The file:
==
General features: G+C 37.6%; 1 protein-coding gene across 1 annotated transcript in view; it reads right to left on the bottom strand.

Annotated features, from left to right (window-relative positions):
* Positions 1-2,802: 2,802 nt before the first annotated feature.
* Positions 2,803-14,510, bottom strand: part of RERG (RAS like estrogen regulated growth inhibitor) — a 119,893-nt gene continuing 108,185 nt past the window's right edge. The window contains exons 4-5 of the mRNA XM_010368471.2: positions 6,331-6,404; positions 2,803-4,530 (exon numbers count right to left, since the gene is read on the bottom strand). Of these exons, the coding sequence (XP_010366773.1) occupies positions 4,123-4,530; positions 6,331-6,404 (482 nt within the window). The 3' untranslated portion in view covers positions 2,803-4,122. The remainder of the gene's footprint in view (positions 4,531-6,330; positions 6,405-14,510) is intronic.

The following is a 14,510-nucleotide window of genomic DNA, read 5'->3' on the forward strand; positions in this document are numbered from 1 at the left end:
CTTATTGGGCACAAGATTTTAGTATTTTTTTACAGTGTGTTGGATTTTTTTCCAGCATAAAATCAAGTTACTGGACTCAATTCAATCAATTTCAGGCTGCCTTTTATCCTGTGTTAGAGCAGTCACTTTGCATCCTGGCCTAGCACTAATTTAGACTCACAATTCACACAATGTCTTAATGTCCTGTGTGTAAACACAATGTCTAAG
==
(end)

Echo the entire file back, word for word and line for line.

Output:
General features: G+C 37.6%; 1 protein-coding gene across 1 annotated transcript in view; it reads right to left on the bottom strand.

Annotated features, from left to right (window-relative positions):
* Positions 1-2,802: 2,802 nt before the first annotated feature.
* Positions 2,803-14,510, bottom strand: part of RERG (RAS like estrogen regulated growth inhibitor) — a 119,893-nt gene continuing 108,185 nt past the window's right edge. The window contains exons 4-5 of the mRNA XM_010368471.2: positions 6,331-6,404; positions 2,803-4,530 (exon numbers count right to left, since the gene is read on the bottom strand). Of these exons, the coding sequence (XP_010366773.1) occupies positions 4,123-4,530; positions 6,331-6,404 (482 nt within the window). The 3' untranslated portion in view covers positions 2,803-4,122. The remainder of the gene's footprint in view (positions 4,531-6,330; positions 6,405-14,510) is intronic.

The following is a 14,510-nucleotide window of genomic DNA, read 5'->3' on the forward strand; positions in this document are numbered from 1 at the left end:
CTTATTGGGCACAAGATTTTAGTATTTTTTTACAGTGTGTTGGATTTTTTTCCAGCATAAAATCAAGTTACTGGACTCAATTCAATCAATTTCAGGCTGCCTTTTATCCTGTGTTAGAGCAGTCACTTTGCATCCTGGCCTAGCACTAATTTAGACTCACAATTCACACAATGTCTTAATGTCCTGTGTGTAAACACAATGTCTAAG